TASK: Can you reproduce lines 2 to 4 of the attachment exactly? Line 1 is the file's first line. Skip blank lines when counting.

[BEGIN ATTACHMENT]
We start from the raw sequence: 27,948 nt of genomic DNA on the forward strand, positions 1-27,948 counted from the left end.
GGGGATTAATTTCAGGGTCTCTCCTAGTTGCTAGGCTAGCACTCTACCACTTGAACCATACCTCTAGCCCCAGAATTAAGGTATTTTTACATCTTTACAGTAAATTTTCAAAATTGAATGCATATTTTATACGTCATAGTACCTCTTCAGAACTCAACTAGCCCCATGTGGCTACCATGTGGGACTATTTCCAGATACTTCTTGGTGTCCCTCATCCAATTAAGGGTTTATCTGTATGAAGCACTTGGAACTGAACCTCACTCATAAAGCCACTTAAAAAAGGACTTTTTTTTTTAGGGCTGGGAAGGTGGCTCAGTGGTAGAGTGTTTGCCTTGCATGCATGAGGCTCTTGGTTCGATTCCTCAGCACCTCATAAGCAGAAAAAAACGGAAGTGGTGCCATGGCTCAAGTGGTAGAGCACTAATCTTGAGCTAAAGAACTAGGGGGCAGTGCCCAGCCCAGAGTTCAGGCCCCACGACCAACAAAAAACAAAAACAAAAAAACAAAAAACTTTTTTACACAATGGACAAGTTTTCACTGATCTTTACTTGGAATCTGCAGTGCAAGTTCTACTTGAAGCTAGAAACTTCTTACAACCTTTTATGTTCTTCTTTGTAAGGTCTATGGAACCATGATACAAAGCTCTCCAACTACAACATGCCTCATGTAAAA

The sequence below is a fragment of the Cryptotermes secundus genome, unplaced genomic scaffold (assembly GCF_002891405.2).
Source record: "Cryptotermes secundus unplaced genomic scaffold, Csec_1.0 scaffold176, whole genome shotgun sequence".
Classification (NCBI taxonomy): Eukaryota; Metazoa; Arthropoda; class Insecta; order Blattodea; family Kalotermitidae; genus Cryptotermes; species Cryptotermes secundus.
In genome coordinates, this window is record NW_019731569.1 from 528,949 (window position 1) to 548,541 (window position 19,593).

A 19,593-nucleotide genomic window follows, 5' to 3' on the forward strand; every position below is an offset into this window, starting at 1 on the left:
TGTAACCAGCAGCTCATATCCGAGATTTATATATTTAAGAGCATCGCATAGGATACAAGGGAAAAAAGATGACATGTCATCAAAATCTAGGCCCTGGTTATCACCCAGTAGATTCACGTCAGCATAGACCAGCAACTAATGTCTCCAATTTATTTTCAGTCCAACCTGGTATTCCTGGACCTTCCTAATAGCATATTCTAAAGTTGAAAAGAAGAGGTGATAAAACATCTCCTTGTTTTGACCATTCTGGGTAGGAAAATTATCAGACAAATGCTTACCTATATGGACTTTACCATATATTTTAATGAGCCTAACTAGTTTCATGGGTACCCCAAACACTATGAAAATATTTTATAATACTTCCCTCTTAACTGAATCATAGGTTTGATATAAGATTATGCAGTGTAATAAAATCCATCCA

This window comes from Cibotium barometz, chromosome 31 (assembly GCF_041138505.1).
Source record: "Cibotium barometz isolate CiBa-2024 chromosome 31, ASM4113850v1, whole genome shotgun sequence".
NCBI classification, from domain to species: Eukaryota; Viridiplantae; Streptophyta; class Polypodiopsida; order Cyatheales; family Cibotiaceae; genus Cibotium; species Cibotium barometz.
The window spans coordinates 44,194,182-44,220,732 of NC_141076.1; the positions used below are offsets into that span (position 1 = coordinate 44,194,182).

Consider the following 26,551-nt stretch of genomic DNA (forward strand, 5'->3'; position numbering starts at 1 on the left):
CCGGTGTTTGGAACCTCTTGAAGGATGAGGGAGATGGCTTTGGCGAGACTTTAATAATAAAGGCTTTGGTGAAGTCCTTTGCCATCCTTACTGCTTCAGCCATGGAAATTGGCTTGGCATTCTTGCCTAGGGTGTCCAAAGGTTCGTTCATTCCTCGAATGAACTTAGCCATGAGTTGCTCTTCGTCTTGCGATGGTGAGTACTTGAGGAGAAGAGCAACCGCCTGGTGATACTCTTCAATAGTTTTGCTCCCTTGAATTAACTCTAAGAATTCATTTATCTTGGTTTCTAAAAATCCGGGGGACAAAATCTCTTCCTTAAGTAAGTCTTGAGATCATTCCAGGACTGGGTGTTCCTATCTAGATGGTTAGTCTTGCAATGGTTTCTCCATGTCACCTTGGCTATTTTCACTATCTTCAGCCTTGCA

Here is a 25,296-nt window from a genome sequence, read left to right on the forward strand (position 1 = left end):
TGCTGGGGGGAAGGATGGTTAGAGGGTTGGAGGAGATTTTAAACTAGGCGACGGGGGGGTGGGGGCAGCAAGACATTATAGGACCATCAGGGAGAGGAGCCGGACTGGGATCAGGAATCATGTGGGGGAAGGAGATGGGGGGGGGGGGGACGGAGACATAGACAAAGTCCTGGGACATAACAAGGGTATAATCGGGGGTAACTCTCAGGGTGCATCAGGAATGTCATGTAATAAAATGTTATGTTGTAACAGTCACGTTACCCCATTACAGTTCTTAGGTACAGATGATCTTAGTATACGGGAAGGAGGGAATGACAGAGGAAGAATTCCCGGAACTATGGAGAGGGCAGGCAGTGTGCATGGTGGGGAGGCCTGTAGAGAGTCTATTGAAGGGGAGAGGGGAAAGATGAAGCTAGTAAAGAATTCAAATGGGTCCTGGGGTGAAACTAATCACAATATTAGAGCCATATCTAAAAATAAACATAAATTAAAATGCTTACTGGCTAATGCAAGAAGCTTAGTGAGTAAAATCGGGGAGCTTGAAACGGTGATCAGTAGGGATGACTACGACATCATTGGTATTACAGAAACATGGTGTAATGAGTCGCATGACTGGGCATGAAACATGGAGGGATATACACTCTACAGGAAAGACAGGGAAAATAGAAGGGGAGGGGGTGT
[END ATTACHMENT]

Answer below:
GGGGATTAATTTCAGGGTCTCTCCTAGTTGCTAGGCTAGCACTCTACCACTTGAACCATACCTCTAGCCCCAGAATTAAGGTATTTTTACATCTTTACAGTAAATTTTCAAAATTGAATGCATATTTTATACGTCATAGTACCTCTTCAGAACTCAACTAGCCCCATGTGGCTACCATGTGGGACTATTTCCAGATACTTCTTGGTGTCCCTCATCCAATTAAGGGTTTATCTGTATGAAGCACTTGGAACTGAACCTCACTCATAAAGCCACTTAAAAAAGGACTTTTTTTTTTAGGGCTGGGAAGGTGGCTCAGTGGTAGAGTGTTTGCCTTGCATGCATGAGGCTCTTGGTTCGATTCCTCAGCACCTCATAAGCAGAAAAAAACGGAAGTGGTGCCATGGCTCAAGTGGTAGAGCACTAATCTTGAGCTAAAGAACTAGGGGGCAGTGCCCAGCCCAGAGTTCAGGCCCCACGACCAACAAAAAACAAAAACAAAAAAACAAAAAACTTTTTTACACAATGGACAAGTTTTCACTGATCTTTACTTGGAATCTGCAGTGCAAGTTCTACTTGAAGCTAGAAACTTCTTACAACCTTTTATGTTCTTCTTTGTAAGGTCTATGGAACCATGATACAAAGCTCTCCAACTACAACATGCCTCATGTAAAA

The sequence below is a fragment of the Cryptotermes secundus genome, unplaced genomic scaffold (assembly GCF_002891405.2).
Source record: "Cryptotermes secundus unplaced genomic scaffold, Csec_1.0 scaffold176, whole genome shotgun sequence".